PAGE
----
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About the cover

 

D e s e r t   E x p o s u r e    March 2008

Come Inside

Louis Baum finds special symbolism in doorways,
in his paintings and in his life.

By Donna Clayton Lawder



Standing in the bright and airy JW Art Gallery in Hurley where some of his paintings are hanging, recounting his long career as an artist, tall, silver-haired Louis F. Baum, Sr., puts his hands on his hips and breaks into a broad smile.

Louis Baum in the JW Art Gallery with
"Light's Shadows I and II." (Photo by Donna Clayton Lawder)

"When I was in the military, I started doing pastel portraits of movie stars. My buddies loved that, because I had all my drawings hung up all around the room like this," he says, a wide, sweeping gesture of his arm including the top of the walls around him. "So when the inspectors came to review our area, they'd come in and the pictures would catch their eyes and they'd go, 'Okay, uh-huh, alright. . .,' looking up at all the portraits. They never even looked at our stuff, our bunks or anything, and then they'd say, 'Okay, you pass,' and they'd be out the door."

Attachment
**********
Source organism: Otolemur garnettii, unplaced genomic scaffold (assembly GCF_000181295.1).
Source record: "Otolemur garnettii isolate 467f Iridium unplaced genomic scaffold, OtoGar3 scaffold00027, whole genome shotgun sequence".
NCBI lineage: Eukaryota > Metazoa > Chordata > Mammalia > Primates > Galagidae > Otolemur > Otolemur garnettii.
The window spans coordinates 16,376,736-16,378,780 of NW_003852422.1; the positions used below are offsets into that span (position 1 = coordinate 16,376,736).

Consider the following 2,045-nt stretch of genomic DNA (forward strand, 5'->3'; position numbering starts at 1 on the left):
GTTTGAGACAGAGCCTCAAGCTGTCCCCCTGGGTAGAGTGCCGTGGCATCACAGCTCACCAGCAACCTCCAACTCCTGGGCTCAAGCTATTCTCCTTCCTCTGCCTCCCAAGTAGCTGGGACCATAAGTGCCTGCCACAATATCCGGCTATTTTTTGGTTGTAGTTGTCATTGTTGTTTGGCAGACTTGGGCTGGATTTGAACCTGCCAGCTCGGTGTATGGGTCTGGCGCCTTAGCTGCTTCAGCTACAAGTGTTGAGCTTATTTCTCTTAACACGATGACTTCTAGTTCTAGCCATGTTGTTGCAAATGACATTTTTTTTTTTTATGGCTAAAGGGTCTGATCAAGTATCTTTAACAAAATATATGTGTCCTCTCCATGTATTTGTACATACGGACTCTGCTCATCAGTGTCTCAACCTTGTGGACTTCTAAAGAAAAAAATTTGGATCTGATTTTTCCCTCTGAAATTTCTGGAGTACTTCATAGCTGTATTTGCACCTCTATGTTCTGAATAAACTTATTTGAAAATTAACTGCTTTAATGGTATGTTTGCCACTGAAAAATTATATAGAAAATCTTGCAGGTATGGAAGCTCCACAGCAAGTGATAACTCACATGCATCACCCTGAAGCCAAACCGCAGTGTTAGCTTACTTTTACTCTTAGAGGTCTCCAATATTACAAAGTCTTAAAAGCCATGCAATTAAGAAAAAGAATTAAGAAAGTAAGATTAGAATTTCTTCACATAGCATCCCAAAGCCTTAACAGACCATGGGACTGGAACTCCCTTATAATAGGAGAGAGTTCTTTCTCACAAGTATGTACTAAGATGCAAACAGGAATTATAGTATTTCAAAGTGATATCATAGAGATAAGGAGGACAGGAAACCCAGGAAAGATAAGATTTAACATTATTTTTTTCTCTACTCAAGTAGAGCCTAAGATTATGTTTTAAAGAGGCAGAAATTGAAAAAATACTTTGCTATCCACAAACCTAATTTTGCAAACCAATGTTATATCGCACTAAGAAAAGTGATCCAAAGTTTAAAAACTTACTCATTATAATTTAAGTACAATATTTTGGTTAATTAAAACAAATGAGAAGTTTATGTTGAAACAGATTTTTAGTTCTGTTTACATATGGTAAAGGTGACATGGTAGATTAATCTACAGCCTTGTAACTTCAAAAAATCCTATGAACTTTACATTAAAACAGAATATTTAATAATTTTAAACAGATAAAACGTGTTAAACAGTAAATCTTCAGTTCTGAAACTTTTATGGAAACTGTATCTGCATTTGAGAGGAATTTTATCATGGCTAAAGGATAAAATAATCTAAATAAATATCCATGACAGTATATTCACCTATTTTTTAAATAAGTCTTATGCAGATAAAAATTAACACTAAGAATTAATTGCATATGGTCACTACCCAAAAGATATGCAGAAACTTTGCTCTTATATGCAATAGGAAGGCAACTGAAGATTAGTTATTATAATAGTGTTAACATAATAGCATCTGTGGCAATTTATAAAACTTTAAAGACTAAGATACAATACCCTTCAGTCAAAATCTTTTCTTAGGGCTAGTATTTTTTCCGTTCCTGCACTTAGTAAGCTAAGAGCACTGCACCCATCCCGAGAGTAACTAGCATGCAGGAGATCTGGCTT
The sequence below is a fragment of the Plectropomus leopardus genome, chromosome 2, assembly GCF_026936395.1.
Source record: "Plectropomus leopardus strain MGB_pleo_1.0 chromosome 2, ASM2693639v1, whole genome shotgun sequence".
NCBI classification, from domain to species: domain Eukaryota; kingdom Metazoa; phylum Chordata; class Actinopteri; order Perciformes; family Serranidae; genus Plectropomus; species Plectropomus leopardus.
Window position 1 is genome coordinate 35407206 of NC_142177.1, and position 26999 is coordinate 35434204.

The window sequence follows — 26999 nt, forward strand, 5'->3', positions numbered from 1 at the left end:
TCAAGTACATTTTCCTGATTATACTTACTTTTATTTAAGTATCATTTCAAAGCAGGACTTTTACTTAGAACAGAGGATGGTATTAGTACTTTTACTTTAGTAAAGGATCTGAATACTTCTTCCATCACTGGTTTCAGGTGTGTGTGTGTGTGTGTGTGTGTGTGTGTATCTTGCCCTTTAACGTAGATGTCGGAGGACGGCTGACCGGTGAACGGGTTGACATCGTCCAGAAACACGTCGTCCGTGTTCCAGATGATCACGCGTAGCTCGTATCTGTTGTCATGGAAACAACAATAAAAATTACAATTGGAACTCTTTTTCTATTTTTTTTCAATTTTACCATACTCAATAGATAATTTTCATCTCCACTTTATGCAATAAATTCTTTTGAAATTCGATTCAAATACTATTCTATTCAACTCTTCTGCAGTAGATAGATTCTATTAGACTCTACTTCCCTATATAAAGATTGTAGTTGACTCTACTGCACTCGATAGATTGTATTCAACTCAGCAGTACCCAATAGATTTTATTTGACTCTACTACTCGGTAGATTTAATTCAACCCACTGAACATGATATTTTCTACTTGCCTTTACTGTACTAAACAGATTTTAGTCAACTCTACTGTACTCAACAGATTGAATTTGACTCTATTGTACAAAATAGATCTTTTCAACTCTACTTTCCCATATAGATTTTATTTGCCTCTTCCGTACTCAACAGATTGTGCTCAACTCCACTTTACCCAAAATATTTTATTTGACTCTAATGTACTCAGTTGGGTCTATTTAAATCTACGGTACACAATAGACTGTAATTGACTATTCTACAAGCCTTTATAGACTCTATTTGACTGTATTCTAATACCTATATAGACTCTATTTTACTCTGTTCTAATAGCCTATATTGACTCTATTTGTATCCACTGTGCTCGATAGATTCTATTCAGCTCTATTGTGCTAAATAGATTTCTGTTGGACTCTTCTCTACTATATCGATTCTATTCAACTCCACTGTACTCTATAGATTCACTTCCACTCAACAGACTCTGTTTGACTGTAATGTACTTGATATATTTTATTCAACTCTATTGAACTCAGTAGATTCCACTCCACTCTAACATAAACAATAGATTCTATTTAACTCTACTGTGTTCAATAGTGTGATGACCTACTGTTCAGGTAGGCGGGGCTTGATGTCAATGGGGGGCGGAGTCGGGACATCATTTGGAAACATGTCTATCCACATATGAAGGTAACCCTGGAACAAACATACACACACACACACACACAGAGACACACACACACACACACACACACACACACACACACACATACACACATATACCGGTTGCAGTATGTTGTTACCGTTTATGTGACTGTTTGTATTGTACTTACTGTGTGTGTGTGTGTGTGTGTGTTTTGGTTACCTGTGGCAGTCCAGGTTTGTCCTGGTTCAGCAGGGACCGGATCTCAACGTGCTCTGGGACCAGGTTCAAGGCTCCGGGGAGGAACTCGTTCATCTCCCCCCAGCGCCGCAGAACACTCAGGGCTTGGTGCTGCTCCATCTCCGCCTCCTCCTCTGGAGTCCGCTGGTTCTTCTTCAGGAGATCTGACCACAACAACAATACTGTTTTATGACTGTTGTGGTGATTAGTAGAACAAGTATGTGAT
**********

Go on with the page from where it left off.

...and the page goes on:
Baum throws his head back and gives out a big laugh. "The guys really loved me for that!"

The artist, who now lives in Bayard, says he's self-taught — a bad boy at age seven who got sent to his room, discovered a box of colored pencils and just started drawing.

"I found that I loved capturing the beauty of things around me, especially animals. I kept it up," he says simply.

After his three-year stint in the Army, Baum started working with oil paints, focusing on more serious work than popular-appeal portraits of Marilyn Monroe and Clark Gable. Again the natural world called to him and he began painting some of the beauty he saw all around him in Sacramento and Folsom, Calif.

One such painting captures a scene at the American River just outside Sacramento, where Baum says he used to spend a lot of time fishing for salmon. The oil painting is stunningly photographic in its detail and clarity. Tree branches poke into the scene from each side of the painting, framing the central image of a swirling eddy in the shallow, clear waters. Mist rises in the background, shrouding a line of trees on the horizon. A great white heron skirts along, just above the water.